A group of astronomers, led by Yale Postdoctoral fellow Kevin Schawinski, recently showed that luminous Active Galactic Nuclei (AGN) do not play a role in the suppression of star formation in their host galaxies. Instead, the group found that star formation ends long before the appearance of luminous AGN.
An AGN is a super-luminous region in the center of a host galaxy, created by a supermassive black hole accumulating mass and converting it to radiation (generally, the AGN and supermassive black hole are referred to interchangeably). A crucial ingredient in recent models of galaxy formation is the theory that luminous AGN coincide with and cause the suppression of star growth within their host galaxies. However, Schawinski says that his group’s observations show that this theory “doesn’t seem to quite work out in nature,” because the luminous AGN phase occurs about 100 million years after star formation shuts down.
Schawinski’s team used the Burst Alert Telescope on board the Swift satellite (Swift BAT) to detect all AGN in the local universe. They then analyzed images of these AGN taken from the Sloan Digital Sky Survey (SDSS) to estimate the average age of stars in the host galaxy.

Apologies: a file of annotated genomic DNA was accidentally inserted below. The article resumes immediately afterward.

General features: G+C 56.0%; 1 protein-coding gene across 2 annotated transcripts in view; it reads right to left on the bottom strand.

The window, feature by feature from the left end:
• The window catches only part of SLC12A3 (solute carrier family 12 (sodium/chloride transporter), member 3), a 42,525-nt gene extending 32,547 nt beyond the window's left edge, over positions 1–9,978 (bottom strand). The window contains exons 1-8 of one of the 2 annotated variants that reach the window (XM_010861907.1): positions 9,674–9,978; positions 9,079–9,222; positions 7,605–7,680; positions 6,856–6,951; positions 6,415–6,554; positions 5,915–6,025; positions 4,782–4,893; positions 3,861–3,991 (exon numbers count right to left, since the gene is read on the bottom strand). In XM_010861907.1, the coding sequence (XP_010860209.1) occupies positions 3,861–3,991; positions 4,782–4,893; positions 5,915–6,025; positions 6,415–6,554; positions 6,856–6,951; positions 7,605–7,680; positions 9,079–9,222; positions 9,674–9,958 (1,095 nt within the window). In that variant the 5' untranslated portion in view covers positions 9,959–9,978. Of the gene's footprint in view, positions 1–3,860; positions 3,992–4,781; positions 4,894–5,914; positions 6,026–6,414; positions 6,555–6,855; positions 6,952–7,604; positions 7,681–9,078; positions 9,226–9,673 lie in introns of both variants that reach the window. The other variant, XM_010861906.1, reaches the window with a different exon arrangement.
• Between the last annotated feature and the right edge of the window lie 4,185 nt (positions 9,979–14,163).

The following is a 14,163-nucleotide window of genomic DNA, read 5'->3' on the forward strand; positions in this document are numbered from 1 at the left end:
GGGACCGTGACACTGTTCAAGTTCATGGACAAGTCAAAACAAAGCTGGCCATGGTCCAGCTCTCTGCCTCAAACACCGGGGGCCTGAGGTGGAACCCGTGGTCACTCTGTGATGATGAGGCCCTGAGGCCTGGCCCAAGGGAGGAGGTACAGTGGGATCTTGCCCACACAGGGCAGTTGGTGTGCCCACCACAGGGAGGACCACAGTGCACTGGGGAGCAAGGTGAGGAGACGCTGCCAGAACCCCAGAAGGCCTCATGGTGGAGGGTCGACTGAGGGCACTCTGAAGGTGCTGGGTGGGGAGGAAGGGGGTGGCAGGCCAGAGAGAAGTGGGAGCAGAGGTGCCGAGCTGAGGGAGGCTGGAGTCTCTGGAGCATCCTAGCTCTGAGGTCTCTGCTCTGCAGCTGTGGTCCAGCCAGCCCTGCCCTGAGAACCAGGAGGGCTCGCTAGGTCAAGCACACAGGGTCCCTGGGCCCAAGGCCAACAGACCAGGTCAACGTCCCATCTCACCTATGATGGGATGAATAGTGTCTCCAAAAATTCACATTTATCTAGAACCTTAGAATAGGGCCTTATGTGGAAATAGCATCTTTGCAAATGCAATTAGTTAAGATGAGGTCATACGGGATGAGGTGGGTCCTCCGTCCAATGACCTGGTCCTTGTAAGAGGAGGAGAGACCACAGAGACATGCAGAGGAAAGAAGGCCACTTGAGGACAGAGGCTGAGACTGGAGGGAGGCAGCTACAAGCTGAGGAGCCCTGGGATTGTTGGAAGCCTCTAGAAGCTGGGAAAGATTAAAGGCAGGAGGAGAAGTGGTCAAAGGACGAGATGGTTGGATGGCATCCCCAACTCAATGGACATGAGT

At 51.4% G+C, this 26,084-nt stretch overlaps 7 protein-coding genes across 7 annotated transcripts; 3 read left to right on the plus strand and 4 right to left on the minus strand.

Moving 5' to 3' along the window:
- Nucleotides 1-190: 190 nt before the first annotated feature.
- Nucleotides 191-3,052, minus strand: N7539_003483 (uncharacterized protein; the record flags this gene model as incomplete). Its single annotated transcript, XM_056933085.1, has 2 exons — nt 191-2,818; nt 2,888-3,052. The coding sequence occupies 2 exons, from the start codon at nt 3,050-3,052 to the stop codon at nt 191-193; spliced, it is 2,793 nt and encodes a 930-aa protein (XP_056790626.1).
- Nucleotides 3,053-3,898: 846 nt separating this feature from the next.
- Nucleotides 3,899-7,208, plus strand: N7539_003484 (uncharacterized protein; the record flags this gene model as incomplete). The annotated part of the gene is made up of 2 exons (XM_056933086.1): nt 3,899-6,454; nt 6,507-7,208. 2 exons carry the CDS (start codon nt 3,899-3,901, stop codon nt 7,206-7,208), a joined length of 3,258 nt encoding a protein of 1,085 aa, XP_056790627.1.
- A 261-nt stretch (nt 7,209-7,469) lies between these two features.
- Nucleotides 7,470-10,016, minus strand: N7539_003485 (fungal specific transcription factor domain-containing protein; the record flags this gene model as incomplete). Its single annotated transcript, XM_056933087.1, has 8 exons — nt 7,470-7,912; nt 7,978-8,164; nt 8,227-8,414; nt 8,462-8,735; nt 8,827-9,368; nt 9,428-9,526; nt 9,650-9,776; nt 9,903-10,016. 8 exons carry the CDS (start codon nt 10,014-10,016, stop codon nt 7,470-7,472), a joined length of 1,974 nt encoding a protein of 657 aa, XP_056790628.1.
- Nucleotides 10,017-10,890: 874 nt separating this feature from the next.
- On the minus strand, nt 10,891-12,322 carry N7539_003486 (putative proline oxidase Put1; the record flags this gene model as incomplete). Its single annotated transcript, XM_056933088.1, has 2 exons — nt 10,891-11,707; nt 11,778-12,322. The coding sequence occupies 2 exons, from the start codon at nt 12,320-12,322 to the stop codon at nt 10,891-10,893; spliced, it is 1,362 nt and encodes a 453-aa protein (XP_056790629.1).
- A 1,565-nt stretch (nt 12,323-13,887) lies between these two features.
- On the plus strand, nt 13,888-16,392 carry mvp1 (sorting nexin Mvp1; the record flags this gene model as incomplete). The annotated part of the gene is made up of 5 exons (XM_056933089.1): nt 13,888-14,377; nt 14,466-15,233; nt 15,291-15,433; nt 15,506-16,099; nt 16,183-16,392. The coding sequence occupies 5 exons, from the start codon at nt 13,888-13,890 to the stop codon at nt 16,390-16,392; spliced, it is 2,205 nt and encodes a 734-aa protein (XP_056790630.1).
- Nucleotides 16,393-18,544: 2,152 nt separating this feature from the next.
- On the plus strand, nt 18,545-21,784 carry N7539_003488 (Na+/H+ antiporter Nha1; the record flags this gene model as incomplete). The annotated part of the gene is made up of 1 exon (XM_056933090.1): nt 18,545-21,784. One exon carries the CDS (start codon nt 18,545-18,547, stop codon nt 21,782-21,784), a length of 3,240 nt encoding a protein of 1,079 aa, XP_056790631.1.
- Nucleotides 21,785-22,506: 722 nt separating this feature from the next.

This analysis revealed that all of the AGN host galaxies exist in the spectral “green valley,” with colors between blue (indicating younger stars) and red (indicating older stars). When these colors were translated into ages using star evolution models, it became evident that star formation in all AGN galaxies had been shut down for around 100 million years. Says Schawinski, “At no point do you have both star formation and an AGN that is in the process of shutting it down. By the time you see the AGN, star formation has already been shut down.”
So what is suppressing star formation in these galaxies? No one is really sure, but Schawinski proposes that perhaps lower luminosity AGN, not yet at the peak of their strength, are able to suppress star formation. Regardless, it is clear that theoretical models of galaxy formation need to be adjusted to agree with these new observations.